Firefighters work on the Pioneer Fire in the Boise National Forest in 2016.

Firefighters work on the Pioneer Fire in the Boise National Forest in 2016. U.S. Forest Service file photo

Union Urges Further Action to Improve Firefighter Pay

A weekly roundup of pay and benefits news.

A federal employee union last week urged President Biden to follow up on his recent efforts to boost the pay of federal firefighters to at least $15 per hour this year and institute a number of changes to improve their pay, benefits and quality of life.

Earlier this month, Biden announced that this year, permanent firefighters paid at a GS-9 level or below will receive a 10% retention incentive, while temporary employees will receive a $1,000 Spot/Star award in order to boost their pay from around $13 per hour to $15, the figure he and other Democrats have urged to be the national minimum wage. The administration also announced that the U.S. Forest Service and the Interior Department have been granted a waiver to extend seasonal employees’ terms so they can work additional hours, and both agencies will engage in hiring sprees, taking on new workers and converting seasonal employees to full-time status.

In a letter to the president last week, National Federation of Federal Employees National President Randy Erwin highlighted additional steps that the administration can take without congressional action to improve the lives of the tens of thousands of federal firefighters his union represents.

Although Biden has stated he intends to seek a long-term solution to federal firefighters’ low pay through legislation in Congress, Erwin said the government could boost salaries by up to 50% through a variety of administrative actions, including creating a new job classification and series of positions for firefighters, baking hazard pay into their regular salaries so that it is reflected in their leave and retirement benefits, and providing remote location pay for those who travel away from their families to work during fire season.

“Approximately half of federal firefighter income comes in the form of overtime and hazard pay, all of which is excluded from wages considered for retirement,” Erwin wrote. “Our members are paid far less than the state and local firefighters they work alongside. Our agencies provide some of the best training and experience, but many experienced firefighters leave once they get to journeyman level for better pay elsewhere, from $21 an hour up to triple that. Pay increases will improve workforce retention, which saves on training costs and ensures we have the most experienced hands on the fire line.”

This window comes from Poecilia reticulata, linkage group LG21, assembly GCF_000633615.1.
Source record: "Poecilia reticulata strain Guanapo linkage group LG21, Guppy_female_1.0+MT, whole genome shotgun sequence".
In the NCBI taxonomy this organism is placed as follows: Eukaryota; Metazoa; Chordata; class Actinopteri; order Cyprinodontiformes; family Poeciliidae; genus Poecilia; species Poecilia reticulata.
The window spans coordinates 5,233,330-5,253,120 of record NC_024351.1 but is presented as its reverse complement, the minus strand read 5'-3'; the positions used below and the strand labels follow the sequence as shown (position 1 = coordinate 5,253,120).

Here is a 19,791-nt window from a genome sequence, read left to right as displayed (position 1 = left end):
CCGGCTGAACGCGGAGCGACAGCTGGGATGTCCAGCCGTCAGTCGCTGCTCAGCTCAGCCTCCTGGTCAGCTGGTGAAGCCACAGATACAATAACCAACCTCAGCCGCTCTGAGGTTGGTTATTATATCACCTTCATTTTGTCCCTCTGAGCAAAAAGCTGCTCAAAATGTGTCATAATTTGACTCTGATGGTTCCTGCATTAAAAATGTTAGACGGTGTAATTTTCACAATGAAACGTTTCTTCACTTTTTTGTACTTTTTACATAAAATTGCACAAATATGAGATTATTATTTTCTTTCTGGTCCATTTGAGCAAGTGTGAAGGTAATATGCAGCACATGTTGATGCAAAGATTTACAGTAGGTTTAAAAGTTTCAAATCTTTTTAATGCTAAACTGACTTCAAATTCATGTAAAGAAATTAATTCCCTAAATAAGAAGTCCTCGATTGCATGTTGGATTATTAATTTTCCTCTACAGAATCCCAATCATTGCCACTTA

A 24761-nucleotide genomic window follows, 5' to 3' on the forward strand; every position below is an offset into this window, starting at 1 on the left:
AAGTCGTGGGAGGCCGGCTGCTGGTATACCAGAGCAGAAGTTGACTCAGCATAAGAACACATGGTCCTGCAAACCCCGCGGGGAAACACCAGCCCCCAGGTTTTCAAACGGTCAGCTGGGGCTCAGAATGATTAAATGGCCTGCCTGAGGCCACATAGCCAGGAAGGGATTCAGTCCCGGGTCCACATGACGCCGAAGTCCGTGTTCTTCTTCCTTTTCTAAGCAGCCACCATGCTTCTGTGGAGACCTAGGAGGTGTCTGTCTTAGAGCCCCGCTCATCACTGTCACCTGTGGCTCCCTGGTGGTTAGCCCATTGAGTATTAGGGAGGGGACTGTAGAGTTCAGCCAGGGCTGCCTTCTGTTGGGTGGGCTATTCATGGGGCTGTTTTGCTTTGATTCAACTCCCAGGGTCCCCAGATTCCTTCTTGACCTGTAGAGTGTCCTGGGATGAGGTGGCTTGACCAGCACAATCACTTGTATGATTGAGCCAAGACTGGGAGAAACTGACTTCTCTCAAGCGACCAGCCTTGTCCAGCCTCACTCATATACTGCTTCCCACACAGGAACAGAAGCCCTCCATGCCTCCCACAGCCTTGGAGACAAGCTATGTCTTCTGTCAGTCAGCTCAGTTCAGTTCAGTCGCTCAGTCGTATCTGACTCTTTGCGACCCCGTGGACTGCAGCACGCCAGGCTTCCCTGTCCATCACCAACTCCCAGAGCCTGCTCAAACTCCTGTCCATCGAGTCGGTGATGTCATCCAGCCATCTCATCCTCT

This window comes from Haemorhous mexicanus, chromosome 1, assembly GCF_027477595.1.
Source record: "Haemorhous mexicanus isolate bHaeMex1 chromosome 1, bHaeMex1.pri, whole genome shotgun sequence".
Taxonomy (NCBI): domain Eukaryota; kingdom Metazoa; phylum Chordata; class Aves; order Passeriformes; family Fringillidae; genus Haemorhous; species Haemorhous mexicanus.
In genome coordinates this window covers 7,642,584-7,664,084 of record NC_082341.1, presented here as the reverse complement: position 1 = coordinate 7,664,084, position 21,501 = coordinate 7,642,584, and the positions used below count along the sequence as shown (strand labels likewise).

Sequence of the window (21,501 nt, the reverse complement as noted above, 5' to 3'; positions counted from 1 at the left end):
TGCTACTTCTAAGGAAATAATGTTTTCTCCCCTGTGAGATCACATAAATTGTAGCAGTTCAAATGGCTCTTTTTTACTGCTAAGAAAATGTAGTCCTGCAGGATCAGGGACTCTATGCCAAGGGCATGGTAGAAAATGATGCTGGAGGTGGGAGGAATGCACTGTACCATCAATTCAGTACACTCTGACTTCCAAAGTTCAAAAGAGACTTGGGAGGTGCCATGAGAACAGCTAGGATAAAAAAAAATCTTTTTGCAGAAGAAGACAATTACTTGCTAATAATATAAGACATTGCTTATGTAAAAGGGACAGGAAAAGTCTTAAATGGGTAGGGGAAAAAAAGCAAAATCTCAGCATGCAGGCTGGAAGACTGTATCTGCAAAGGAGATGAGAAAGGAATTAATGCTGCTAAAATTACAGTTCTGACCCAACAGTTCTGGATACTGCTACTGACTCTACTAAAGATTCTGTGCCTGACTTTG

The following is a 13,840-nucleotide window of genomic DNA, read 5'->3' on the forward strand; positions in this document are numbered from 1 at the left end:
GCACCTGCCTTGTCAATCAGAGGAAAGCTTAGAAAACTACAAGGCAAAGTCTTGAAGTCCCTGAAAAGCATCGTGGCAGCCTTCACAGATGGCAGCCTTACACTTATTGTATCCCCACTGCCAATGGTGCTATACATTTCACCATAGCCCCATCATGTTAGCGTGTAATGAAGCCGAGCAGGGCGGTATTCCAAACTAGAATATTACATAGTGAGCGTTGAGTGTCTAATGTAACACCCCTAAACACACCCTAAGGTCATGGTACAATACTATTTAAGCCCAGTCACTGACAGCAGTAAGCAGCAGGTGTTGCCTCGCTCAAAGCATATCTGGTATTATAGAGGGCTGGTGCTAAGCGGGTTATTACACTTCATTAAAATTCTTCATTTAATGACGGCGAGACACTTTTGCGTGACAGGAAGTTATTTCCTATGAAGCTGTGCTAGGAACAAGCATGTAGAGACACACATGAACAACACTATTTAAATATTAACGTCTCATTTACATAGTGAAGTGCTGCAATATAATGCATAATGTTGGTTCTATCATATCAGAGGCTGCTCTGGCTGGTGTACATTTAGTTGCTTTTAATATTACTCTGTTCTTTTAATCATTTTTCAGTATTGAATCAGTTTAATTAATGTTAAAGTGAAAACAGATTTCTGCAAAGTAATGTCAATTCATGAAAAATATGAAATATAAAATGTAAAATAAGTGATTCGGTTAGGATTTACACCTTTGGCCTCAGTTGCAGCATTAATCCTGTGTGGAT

Erwin also lauded the administration’s short-term plan to hire and convert seasonal employees to full-time status as a good “first step,” but said the agencies that employ federal firefighters must increase their ranks by 10,000 to 20,000 over the next decade to ease the strain felt by the current workforce. He urged the administration to hire more permanent seasonal employees, to convert temporary hires to permanent seasonal status, and to boost funding to ensure employees who have their hours extended are guaranteed employment through the duration of that extension.

“Year-round employment may also mean year-round deployment, which potentially deprives our firefighters of critical off-season recovery time from fatigue and the stress of the job,” Erwin wrote. “Please hire more firefighters before asking more of our already stretched workforce.”

Also key to dealing with the increased workload of a longer fire season will be improving federal firefighters’ access to mental health resources and other work-life balance programs, Erwin wrote. He encouraged agencies to improve firefighters’ employee assistance program to include specialists with experience working with first responders, require agencies to allow regular work schedules during slower periods, and stagger workers’ schedules more efficiently.

“Many of our firefighters have witnessed their colleagues injured or killed on the job and have experienced their own close calls,” Erwin wrote. “We need a new program that is fully accessible in rural areas; staffed with professionals who know trauma and treat PTSD, depression and substance abuse; and includes comprehensive suicide prevention and crisis support.”